The only problem is that Orgovyx is not approved for use with abiraterone. I am currently on Firmagon and abiraterone. My MO wants to put me on Orgovyx, but the insurance did not approve that. A study is currently ongoing with Orgovyx and abiraterone, with results due at year end. If anyone has been able to convince their insurance company to approve both Orgovyx and abiraterone, please let me know. My MO would dearly like to hear about that, so he can go beat on insurance.Note that Orgovyx will be more expensive than Firmagon. Firmagon is free at the hospital, while Orgovyx comes from the same specialty pharmacy as the abiraterone. My abi is $85/mo, except that I found an outfit that covers the copay.. Hopefully the same for Orgovyx when I am able to go on that.
My friend just got Orgovyx and abiraterone - fully covered. Maybe your MO can appeal.
My MO has appealed. What is your friend's insurance company? Maybe his doctor could talk to or email my doctor and they could figure out how to do it. My MO is open to anything that will allow him to put me on Orgovyx and abiraterone.
He has Medicare + Anthem Blue Cross supplemental. He had an anaphylactic reaction to his last Lupron shot, so maybe that had some influence. But Zytiga + castration (physical or chemical) is standard of care for mHSPC, so the insurance shouldn't care how the castration occurs. It's possible that your drug plan doesn't cover Orgovyx.
Thanks for posting this. Very timely. I am due for my 6-month Eligard shot next week and will have a discussion with my doctor.
Are there GnRH antagonists (Firmagon and Orgovyx) versions with longer than 30-day cadence doses? I assumed the driver behind Lupron was to push out the appointments to 90 or 180 days cycles. Stopping in monthly for a Firmagon shot is no issue for me. I'm not sure about insurance coverage (I'm US private insurance; not Medicare). However, the immediate Firmagon side effects were more pronounced (its felt like a flaming baseball for the first couple days). I'd deal with the discomfort for less cardiotoxicity. Thanks.
Orgovyx is a daily pill.
Thanks. Does Firmagon come in a dose longer than 30 days?
No - only 30 day. Injection site reactions are worse on the first 2 doses.
It is easy enough to test in any individual by sequential testosterone tests. Did my own: after a single shot of 120 mg Firmagon my T remained castrate <20 for three months. (No starter dose of 240.) Suspect that many men could go to every other month without emerging from castrate.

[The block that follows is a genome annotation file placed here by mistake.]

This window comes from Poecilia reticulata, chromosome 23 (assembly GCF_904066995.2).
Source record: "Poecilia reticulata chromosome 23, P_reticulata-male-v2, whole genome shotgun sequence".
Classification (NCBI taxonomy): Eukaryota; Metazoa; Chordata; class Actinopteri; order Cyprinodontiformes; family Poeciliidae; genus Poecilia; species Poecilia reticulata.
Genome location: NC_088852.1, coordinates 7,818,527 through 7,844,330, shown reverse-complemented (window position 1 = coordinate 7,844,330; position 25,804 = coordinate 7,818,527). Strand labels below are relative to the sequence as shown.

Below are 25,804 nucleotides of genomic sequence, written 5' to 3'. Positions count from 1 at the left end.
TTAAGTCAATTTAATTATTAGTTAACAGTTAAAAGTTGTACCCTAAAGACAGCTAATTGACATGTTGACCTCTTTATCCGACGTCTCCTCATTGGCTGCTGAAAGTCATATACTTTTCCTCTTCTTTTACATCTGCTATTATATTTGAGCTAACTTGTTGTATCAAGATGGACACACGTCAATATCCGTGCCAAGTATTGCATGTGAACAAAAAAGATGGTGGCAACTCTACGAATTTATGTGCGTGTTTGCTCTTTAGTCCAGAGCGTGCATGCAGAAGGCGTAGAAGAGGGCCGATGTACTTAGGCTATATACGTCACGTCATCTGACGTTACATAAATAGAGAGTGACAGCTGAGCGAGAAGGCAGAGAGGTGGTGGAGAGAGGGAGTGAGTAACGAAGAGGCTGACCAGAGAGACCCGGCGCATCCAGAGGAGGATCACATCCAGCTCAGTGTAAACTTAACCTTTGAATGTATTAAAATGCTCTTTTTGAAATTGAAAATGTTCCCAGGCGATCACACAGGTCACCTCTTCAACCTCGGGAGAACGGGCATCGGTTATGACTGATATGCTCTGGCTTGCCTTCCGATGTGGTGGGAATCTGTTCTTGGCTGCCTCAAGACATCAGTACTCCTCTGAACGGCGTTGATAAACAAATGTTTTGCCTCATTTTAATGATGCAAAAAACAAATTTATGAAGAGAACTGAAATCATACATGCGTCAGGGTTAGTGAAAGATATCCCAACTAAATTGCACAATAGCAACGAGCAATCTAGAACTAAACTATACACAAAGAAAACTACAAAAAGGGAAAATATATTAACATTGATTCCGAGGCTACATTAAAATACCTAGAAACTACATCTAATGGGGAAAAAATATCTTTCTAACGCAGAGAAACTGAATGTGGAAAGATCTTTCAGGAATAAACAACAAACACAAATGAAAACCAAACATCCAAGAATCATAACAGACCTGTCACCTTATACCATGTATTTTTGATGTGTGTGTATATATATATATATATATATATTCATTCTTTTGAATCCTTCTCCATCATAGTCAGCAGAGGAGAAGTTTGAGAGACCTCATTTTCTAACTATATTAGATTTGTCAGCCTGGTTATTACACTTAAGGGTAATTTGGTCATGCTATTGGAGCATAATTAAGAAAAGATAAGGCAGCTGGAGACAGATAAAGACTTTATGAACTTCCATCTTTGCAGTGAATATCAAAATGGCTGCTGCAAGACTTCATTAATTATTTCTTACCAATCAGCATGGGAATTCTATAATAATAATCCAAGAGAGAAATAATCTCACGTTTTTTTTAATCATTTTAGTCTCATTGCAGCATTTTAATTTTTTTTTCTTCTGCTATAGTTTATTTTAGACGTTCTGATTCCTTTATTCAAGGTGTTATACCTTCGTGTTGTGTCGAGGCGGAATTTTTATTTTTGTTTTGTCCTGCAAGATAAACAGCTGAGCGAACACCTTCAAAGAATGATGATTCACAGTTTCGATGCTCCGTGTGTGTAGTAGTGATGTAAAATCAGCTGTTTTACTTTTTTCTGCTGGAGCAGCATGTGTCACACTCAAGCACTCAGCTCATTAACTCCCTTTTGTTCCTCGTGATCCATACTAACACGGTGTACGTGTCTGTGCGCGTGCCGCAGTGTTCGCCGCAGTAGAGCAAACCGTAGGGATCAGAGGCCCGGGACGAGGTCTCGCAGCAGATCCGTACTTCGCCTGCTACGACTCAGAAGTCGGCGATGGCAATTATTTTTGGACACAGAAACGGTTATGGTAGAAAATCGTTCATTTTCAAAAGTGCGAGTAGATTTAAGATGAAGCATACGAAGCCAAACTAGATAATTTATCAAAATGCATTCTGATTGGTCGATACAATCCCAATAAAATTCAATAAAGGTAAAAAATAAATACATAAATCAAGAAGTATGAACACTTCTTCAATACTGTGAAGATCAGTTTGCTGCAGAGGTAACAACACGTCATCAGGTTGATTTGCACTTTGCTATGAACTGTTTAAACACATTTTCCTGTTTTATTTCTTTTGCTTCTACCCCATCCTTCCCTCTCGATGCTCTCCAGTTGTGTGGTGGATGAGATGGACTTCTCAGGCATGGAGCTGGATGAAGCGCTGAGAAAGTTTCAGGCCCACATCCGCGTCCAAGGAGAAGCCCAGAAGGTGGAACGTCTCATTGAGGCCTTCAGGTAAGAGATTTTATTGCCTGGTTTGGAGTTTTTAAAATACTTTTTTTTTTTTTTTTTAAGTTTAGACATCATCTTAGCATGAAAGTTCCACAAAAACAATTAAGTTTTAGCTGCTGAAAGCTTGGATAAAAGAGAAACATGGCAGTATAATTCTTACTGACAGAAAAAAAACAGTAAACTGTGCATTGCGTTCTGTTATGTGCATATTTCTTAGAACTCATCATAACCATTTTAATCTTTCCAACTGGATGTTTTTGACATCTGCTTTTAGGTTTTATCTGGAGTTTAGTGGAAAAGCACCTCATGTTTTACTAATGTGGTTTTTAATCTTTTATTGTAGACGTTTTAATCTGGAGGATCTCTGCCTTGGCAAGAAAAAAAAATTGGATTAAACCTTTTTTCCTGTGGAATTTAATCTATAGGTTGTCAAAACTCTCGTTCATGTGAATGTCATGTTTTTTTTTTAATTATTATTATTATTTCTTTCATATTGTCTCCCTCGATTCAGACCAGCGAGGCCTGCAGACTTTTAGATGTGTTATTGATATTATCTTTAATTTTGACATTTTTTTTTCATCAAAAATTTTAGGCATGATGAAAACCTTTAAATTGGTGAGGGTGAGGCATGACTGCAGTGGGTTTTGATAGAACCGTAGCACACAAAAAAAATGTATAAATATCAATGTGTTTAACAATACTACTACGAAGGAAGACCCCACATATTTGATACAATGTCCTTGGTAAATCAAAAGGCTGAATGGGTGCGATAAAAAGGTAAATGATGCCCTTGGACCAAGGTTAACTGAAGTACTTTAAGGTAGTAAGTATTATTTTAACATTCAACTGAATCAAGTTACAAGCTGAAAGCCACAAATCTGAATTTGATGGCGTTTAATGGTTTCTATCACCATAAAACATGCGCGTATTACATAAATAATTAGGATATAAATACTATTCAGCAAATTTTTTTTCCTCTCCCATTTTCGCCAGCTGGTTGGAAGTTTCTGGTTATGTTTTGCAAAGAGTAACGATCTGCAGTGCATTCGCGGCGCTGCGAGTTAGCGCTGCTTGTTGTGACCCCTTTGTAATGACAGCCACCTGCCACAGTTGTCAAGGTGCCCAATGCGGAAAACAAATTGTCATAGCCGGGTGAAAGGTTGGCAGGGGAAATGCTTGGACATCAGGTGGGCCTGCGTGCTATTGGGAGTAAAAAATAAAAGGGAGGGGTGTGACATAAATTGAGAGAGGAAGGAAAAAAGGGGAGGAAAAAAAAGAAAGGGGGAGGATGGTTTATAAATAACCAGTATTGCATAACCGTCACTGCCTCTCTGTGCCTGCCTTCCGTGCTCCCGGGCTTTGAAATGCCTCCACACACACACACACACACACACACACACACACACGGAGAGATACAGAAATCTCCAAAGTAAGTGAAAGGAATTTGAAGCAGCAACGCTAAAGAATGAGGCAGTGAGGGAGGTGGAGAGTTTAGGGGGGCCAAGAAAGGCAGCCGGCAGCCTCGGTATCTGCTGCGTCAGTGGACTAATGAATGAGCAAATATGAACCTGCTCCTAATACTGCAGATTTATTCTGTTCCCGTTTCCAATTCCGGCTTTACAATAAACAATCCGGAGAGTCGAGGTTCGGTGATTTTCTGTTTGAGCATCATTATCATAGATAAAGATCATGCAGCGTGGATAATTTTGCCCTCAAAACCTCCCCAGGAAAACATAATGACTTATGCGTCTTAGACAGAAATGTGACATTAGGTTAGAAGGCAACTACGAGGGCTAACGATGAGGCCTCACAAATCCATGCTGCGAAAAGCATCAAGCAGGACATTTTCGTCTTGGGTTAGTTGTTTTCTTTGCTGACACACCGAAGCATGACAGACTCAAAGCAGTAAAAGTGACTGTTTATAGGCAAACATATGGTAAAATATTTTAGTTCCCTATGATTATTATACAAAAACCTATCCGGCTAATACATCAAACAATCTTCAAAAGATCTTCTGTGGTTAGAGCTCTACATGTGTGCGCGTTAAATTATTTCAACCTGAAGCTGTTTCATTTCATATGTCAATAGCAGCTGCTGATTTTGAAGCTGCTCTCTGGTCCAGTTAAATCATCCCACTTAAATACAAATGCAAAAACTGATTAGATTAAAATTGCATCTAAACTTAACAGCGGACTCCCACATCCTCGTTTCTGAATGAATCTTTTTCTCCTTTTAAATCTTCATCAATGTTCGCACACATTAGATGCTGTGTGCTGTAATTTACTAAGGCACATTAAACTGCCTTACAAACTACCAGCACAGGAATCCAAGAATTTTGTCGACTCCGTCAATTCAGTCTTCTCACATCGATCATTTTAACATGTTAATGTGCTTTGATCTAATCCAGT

Which one is Tak-700 please?
TAK-700 (Orteronel) was an experimental hormone therapy that acts much like abiraterone. It didn't improve pain or survival, and was scrapped. Why do you ask?
Because I’m still on it .
I believe you could also avoid this issue with an orchiectomy if you wanted to avoid the shots altogether.
I realize that it's not a solution for everyone, but for those who have to be on ADT permenantly anyway, I might be a good option.
There was a fair amount of largely positive feedback on orchiectomy. At this point I have little attachment to my balls, they worked well for many years but they are no longer needed.
Both my MO and Uro will support me if i decide to go that route.
The Uro says it is a simple outpatient procedure, but not reversible
Is there any reason to not ditch the testicles? Fewer side effects, less driving? Any other benefits. I am getting myself ready for this.
I think the reason it's not done more is just the psychological aspect. In many countries in the world it's more of a standard, in part because of the cost issue. Yes it's not reversable, but then neither is stage 4 prostate cancer.
I agree. Just had it done.
Unless Firmagon comes in a similar 3-monthly or 6-monthly dose like Lupron, it’s hard to make a switch. Going in every month is hard and the injection site reaction for dad was always more painful with Firmagon.
Looks like more reasons to consider Orchidectomy after all. (For permanent ADT folks)
Hi Tall Allen and gentlemen
I would be most grateful if you could advise on my question which is:
Are Bradycardia, premature ventricular contractions (PVC’s) and Tachycardia all considered cardiovascular diseases?
these are electrical problems of the heart
Hence should Firmigon be the best LHRH choice?
And what about the 2nd generation drugs? Which ones for heart problems?
With thanks and all best wishes
Arrhythmias are a different sort of cardiac problem. I don't know if agonists or antagonists are any different in that regard. This study says that cardiac tissues have GnRH receptors that may be stimulated by agonists:
But I don't know of any comparisons about arrhythmias.
Thanks for the post....just getting ready to approach oncologist to make the switch. Good to have some published evidence..... they always seem so reluctant to deviate from the norm(what they normally prescribe)
My only hesitation in switching my husband to Orgovyx is the liver metabolism. Specifically the potential interaction with dexamethasone, as he takes that for 3 days each docetaxil cycle, but also just the potential effects on liver enzymes, especially as we contemplate adding abiraterone. His MO has never prescribed it, but is willing to do so.